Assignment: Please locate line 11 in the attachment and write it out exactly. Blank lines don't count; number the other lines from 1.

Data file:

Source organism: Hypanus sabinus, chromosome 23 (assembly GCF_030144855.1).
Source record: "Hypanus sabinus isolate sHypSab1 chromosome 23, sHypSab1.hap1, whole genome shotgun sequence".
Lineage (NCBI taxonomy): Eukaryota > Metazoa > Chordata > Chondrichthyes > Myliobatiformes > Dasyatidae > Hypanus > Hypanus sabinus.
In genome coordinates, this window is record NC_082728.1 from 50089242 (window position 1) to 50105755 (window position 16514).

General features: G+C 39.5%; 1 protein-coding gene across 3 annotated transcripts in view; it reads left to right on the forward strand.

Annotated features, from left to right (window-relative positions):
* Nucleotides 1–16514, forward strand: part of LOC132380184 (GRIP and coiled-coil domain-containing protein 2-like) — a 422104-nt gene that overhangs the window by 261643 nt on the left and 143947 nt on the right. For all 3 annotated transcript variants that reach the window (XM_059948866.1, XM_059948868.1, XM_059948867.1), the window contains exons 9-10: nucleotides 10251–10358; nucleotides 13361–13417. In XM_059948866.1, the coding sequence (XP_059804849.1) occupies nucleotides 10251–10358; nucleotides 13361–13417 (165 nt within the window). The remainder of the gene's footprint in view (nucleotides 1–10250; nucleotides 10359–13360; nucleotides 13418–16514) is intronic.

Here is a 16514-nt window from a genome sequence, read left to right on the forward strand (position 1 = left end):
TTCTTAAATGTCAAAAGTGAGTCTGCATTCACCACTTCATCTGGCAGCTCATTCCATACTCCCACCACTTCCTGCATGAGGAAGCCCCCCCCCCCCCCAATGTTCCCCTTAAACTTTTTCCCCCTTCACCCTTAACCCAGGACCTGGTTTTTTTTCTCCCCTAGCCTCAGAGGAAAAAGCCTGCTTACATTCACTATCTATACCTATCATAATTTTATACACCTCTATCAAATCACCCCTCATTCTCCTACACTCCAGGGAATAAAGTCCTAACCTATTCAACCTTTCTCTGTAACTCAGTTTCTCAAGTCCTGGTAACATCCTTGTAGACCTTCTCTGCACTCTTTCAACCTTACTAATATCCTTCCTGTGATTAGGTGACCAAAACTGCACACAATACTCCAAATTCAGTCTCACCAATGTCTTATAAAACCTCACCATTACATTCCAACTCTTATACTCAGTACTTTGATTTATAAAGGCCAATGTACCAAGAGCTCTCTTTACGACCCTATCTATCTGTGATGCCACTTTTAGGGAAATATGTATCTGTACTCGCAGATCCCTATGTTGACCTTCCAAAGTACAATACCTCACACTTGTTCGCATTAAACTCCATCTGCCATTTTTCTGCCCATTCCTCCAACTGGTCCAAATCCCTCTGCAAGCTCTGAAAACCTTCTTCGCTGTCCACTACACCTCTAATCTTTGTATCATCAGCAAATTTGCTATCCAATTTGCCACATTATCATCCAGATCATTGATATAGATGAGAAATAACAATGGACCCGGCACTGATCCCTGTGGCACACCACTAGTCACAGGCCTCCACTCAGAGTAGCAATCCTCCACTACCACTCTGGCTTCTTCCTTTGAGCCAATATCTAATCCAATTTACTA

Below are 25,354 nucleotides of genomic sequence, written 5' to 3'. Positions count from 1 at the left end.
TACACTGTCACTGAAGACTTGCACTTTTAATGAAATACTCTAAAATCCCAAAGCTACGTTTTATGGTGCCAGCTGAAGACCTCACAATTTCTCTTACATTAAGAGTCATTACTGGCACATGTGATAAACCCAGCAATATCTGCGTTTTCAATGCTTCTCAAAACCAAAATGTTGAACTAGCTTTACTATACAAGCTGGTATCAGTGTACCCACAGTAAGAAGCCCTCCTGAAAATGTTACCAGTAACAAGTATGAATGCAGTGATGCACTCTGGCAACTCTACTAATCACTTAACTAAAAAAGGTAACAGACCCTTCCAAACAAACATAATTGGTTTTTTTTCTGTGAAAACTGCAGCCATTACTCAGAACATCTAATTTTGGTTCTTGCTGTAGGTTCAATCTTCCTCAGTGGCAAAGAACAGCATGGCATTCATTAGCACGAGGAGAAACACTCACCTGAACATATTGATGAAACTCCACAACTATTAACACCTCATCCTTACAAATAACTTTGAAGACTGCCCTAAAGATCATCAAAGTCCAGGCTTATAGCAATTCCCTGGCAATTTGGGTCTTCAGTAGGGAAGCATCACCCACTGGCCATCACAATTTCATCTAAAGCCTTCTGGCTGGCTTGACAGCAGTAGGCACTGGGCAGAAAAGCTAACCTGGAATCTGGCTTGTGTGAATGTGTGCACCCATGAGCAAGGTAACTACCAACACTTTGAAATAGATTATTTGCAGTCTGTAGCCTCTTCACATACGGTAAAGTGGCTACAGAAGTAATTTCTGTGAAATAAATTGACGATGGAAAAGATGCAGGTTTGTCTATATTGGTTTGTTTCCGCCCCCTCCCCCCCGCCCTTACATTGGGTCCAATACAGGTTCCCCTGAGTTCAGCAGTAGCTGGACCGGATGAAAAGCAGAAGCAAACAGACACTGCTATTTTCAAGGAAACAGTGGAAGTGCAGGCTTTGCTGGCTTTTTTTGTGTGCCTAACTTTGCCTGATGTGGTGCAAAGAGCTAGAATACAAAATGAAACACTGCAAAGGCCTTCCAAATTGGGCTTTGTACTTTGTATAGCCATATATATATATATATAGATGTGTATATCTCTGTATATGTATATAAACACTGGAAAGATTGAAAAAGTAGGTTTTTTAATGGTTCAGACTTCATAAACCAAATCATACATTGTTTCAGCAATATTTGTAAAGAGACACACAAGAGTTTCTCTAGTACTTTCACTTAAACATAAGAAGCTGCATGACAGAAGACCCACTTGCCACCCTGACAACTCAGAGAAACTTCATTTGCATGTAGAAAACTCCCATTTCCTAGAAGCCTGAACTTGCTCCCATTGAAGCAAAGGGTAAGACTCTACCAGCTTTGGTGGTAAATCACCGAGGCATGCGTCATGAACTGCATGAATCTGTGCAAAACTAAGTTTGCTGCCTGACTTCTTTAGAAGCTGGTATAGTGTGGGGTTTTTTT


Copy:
TACACTGTCACTGAAGACTTGCACTTTTAATGAAATACTCTAAAATCCCAAAGCTACGTTTTATGGTGCCAGCTGAAGACCTCACAATTTCTCTTACATTAAGAGTCATTACTGGCACATGTGATAAACCCAGCAATATCTGCGTTTTCAATGCTTCTCAAAACCAAAATGTTGAACTAGCTTTACTATACAAGCTGGTATCAGTGTACCCACAGTAAGAAGCCCTCCTGAAAATGTTACCAGTAACAAGTATGAATGCAGTGATGCACTCTGGCAACTCTACTAATCACTTAACTAAAAAAGGTAACAGACCCTTCCAAACAAACATAATTGGTTTTTTTTCTGTGAAAACTGCAGCCATTACTCAGAACATCTAATTTTGGTTCTTGCTGTAGGTTCAATCTTCCTCAGTGGCAAAGAACAGCATGGCATTCATTAGCACGAGGAGAAACACTCACCTGAACATATTGATGAAACTCCACAACTATTAACACCTCATCCTTACAAATAACTTTGAAGACTGCCCTAAAGATCATCAAAGTCCAGGCTTATAGCAATTCCCTGGCAATTTGGGTCTTCAGTAGGGAAGCATCACCCACTGGCCATCACAATTTCATCTAAAGCCTTCTGGCTGGCTTGACAGCAGTAGGCACTGGGCAGAAAAGCTAACCTGGAATCTGGCTTGTGTGAATGTGTGCACCCATGAGCAAGGTAACTACCAACACTTTGAAATAGATTATTTGCAGTCTGTAGCCTCTTCACATACGGTAAAGTGGCTACAGAAGTAATTTCTGTGAAATAAATTGACGATGGAAAAGATGCAGGTTTGTCTATATTGGTTTGTTTCCGCCCCCTCCCCCCCGCCCTTACATTGGGTCCAATACAGGTTCCCCTGAGTTCAGCAGTAGCTGGACCGGATGAAAAGCAGAAGCAAACAGACACTGCTATTTTCAAGGAAACAGTGGAAGTGCAGGCTTTGCTGGCTTTTTTTGTGTGCCTAACTTTGCCTGATGTGGTGCAAAGAGCTAGAATACAAAATGAAACACTGCAAAGGCCTTCCAAATTGGGCTTTGTACTTTGTATAGCCATATATATATATATATAGATGTGTATATCTCTGTATATGTATATAAACACTGGAAAGATTGAAAAAGTAGGTTTTTTAATGGTTCAGACTTCATAAACCAAATCATACATTGTTTCAGCAATATTTGTAAAGAGACACACAAGAGTTTCTCTAGTACTTTCACTTAAACATAAGAAGCTGCATGACAGAAGACCCACTTGCCACCCTGACAACTCAGAGAAACTTCATTTGCATGTAGAAAACTCCCATTTCCTAGAAGCCTGAACTTGCTCCCATTGAAGCAAAGGGTAAGACTCTACCAGCTTTGGTGGTAAATCACCGAGGCATGCGTCATGAACTGCATGAATCTGTGCAAAACTAAGTTTGCTGCCTGACTTCTTTAGAAGCTGGTATAGTGTGGGGTTTTTTT